I recently read a writing-advice column that argued that first chapters were always and necessarily boring. The column-writer never did explain why, if that were true, anyone would ever read the first chapter, or stick with a book long enough for it to get interesting, but he did give a couple of reasons why he thought this: because in the first chapter, the reader doesn’t care about the hero, because the action is relatively weak and/or meaningless, because there’s too much telling and too much backstory.
The solutions provided were the same old tired ones: start with “strong action” (what’s that supposed to be?), make the backstory unique and fascinating (how?), make the character interesting (again, how?). There’s just one problem: as described, these “solutions” don’t work, because they are each addressing a specific problem area that may not be a problem in any one particular story.
The column-writer was entirely correct in saying that the first chapter is vitally important and deserves a lot of attention. I will go so far as to say that a boring first chapter is a major flaw that must be addressed. I just wouldn’t go about writing it – or fixing it – the way he recommended. Which got me thinking about what I would do…which led me to start this series of posts.
Let’s start by considering why Chapter One is so important. 99.9% of writing-advice books and blogs on the subject will tell you that Chapter One is important because Chapter One is where you sell the editor and hook the reader. I disagree. Oh, selling the editor and hooking the reader happen in Chapter One, but that’s not what makes Chapter One vitally important.
What makes Chapter One important is that it lays the foundation on which you build the rest of the story.
Take another look at the three symptoms that writing column mentioned: 1) The reader doesn’t care about the character, 2) The action is weak and/or meaningless, and 3) There’s too much telling and backstory. Basically, this means that there is something wrong with one or more of the three basic areas of storytelling: 1) the characterization, 2) the plot, or 3) the background/backstory. Getting one of these wrong at the start of the story is like getting the cement blocks in the foundation of a house laid in crooked or uneven or out of true. If the error is too big, the house won’t stand up; if it’s not so big, the house will stand up, but it will be crooked or the floors won’t be level or there will be other problems.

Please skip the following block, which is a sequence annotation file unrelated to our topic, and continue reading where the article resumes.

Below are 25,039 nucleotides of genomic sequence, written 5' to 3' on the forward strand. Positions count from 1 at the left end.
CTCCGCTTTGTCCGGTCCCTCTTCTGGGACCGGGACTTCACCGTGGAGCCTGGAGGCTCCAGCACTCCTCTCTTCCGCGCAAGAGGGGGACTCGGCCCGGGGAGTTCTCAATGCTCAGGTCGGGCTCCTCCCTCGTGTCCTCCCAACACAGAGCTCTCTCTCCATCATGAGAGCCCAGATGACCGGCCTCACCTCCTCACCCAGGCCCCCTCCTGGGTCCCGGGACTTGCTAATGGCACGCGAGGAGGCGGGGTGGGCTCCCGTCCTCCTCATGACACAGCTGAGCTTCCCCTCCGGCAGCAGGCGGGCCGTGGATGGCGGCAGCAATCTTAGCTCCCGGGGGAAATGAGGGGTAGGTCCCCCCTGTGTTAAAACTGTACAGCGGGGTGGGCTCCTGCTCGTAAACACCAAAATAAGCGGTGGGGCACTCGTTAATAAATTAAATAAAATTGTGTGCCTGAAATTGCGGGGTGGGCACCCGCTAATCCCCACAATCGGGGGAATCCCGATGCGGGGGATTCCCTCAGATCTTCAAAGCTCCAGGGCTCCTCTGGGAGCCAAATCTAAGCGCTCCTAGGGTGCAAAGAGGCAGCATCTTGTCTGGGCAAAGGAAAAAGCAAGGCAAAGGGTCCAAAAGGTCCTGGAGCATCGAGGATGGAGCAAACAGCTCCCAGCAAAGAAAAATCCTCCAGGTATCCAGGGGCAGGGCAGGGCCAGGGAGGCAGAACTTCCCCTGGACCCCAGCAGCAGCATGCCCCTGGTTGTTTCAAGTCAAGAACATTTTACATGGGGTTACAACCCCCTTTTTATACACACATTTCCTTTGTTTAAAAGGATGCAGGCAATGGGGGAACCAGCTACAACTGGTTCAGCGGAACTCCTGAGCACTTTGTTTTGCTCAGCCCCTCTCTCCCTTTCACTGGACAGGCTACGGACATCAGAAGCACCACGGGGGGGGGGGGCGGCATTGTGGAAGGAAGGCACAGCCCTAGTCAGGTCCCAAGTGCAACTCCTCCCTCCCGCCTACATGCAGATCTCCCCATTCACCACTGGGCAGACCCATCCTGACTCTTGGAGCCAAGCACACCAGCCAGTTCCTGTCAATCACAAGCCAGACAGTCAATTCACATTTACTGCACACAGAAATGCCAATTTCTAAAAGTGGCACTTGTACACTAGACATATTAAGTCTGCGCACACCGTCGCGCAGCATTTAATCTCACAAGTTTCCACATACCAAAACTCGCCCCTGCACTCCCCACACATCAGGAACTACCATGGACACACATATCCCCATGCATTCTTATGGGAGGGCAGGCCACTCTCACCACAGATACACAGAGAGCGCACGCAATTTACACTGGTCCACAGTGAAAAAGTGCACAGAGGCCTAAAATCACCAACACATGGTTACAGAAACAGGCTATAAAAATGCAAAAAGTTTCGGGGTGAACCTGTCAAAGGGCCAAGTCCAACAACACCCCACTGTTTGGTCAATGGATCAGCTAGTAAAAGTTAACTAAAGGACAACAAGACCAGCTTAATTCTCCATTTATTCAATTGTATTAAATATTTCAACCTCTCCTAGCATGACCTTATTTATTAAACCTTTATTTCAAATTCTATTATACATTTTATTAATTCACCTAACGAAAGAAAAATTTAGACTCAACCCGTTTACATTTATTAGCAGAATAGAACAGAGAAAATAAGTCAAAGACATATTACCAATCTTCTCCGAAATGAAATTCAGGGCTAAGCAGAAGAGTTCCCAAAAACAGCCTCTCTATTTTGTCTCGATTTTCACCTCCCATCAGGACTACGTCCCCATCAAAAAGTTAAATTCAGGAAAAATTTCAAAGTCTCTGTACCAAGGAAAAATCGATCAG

Depending on what kind of writer you are, you have several choices regarding Chapter One: 1) You can write it and rewrite it until you are really, really sure you have it right (because you are the kind of writer who can’t write the rest of the story until you are absolutely sure the foundation is all there); 2) You can write something that you think is right, continue on, and periodically come back and fiddle with it as the story progresses and you realize that this or that bit is out of whack (because you are the kind of writer who can revise the early bits without getting stuck in an eternal-revisions loop, and you need to have more of the story written before you know what you need in Chapter One); 3) You can write a Chapter One and leave it alone until the whole story is finished, then come back and revise it when you really know what it needs; or 4) You can write a chapter that you are sure is right, finish the book, and then delete the first chapter or two because they have turned out to be scaffolding – stuff you needed to write in order to get started, but not stuff that actually needs to be in the finished story.